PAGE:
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Idaho students make the grade

Staff Writer | November 19, 2010 8:00 PM

COEUR d'ALENE - Idaho high school seniors outpaced their peers across the country on the reading portion of the 2009 National Assessment of Educational Progress, while their math scores were on equal footing with performance by students in other states.

"This is certainly good news," said state Sen. John Goedde, R-Coeur d'Alene.

Idaho was one of 11 states nationwide to participate in a voluntary pilot program that included, for the first time, 12th grade state-level results in reading and math on the "Nation's Report Card." The results were released Thursday.

The margin of Idaho 12th graders scoring at or above grade level in reading was 78 percent, while the national average was 73 percent.

In math, 66 percent of Idaho high school seniors hit or exceeded the grade-level benchmarks. The national average was 63 percent.

In addition to Idaho, Arkansas, Connecticut, Florida, Illinois, Iowa, Massachusetts, New Hampshire, New Jersey, South Dakota and West Virginia participated in the pilot program.

Of the 10 other states participating in the pilot program, none had a greater percentage of students meeting grade-level in reading than Idaho.

Idaho Superintendent Tom Luna wasn't surprised by the national results.

"The majority of Idaho students are performing well in reading and mathematics, but our goal must be for every student to graduate prepared for post-secondary education and the workforce without the need for remediation," Luna said in a prepared statement. "We are on the right path and headed in the right direction, and we will continue to work until we reach our goal."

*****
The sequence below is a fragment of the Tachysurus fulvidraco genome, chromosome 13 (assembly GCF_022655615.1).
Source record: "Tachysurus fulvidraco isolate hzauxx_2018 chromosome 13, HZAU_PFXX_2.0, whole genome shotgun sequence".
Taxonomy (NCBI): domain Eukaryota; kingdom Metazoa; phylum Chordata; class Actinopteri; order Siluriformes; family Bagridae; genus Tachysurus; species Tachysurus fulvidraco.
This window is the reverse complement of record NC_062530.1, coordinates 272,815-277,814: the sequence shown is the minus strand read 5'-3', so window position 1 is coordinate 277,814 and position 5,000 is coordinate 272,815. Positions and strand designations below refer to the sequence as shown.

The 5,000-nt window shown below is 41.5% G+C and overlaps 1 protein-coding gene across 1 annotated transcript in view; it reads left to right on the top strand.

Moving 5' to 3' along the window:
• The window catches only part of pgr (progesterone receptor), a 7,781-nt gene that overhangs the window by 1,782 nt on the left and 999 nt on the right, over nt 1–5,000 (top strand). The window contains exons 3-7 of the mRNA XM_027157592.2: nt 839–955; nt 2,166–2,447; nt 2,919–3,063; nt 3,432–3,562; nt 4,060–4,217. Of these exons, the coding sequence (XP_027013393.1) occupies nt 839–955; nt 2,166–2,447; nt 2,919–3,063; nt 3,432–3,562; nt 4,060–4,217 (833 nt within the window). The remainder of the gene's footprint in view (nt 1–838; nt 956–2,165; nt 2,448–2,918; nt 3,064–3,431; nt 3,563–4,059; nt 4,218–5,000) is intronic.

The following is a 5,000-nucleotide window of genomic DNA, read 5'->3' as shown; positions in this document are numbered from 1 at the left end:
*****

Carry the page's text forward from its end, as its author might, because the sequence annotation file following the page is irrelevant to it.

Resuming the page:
Goedde, who chairs Idaho's Senate Education Committee and is vice-chair of the National Conference of State Legislators Education Committee, pointed to Idaho's decade-long reading initiative, a program that uses testing to identify elementary students in need of additional help.

"My hat is off to teachers who, through their hard work, brought their students to this level on a nationally normed test," Goedde said.

More recently, a similar math initiative has provided advanced training for math teachers and online programs for students in need of help.

New Idaho K-12 graduation requirements that require high school students to take four years of math will also help boost the scores of the state's high school seniors, Goedde said.

Many students are failing to show college readiness in math after high school graduation, Goedde said, costing tuition and burdening campus resources to bring them up to speed.

"So a little more money spent now pays large dividends to taxpayers a couple of years later," he said.

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